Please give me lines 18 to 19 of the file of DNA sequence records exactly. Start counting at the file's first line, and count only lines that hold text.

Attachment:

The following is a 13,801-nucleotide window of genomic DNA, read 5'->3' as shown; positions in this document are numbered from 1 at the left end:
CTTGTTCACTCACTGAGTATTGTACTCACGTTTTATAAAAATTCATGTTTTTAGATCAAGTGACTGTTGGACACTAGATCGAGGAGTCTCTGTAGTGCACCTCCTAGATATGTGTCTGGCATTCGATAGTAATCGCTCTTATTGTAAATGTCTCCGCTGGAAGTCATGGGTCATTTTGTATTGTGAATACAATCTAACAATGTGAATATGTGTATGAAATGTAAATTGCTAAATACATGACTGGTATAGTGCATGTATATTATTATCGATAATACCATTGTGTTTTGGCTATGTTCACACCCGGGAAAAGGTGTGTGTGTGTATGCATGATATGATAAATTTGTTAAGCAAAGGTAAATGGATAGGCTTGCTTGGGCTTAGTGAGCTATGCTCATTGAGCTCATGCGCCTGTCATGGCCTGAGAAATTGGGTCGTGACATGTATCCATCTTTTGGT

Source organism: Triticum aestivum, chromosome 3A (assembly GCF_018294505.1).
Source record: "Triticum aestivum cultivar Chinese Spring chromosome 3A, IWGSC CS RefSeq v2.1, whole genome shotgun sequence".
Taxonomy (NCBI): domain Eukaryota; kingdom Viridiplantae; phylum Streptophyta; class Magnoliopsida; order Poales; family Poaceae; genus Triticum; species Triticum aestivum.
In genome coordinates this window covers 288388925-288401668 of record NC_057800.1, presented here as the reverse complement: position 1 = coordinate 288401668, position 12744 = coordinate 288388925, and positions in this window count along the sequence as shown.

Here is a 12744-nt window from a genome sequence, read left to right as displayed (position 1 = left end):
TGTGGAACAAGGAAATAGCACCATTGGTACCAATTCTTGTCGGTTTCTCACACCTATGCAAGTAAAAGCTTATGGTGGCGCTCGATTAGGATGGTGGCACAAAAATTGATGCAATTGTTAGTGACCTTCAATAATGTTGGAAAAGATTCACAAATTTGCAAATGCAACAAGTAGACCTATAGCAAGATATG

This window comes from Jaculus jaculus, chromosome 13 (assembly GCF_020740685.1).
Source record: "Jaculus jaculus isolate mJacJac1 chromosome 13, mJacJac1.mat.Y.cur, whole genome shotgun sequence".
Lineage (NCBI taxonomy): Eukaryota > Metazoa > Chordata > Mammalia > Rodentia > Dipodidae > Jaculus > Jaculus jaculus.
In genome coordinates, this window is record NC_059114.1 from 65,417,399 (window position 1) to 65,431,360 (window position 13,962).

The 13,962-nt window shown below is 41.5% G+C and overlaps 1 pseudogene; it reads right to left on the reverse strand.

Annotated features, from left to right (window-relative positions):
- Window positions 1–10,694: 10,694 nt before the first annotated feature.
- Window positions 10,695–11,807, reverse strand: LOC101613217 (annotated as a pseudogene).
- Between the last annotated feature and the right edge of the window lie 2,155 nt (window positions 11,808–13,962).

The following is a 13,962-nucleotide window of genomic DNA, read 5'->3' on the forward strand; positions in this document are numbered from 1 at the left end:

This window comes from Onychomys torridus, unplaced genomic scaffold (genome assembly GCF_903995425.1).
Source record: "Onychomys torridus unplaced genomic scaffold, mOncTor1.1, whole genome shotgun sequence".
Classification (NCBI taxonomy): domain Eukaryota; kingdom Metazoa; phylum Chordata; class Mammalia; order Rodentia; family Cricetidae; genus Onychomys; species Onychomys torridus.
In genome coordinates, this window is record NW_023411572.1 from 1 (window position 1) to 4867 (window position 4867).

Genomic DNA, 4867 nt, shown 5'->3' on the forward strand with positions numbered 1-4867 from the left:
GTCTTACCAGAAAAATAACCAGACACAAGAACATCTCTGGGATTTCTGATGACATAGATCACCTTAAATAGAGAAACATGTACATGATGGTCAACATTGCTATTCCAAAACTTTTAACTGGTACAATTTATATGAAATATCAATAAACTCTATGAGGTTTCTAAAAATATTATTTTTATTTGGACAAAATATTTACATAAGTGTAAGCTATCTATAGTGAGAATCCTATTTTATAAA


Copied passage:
The following is a 13,962-nucleotide window of genomic DNA, read 5'->3' on the forward strand; positions in this document are numbered from 1 at the left end:

This window comes from Onychomys torridus, unplaced genomic scaffold (genome assembly GCF_903995425.1).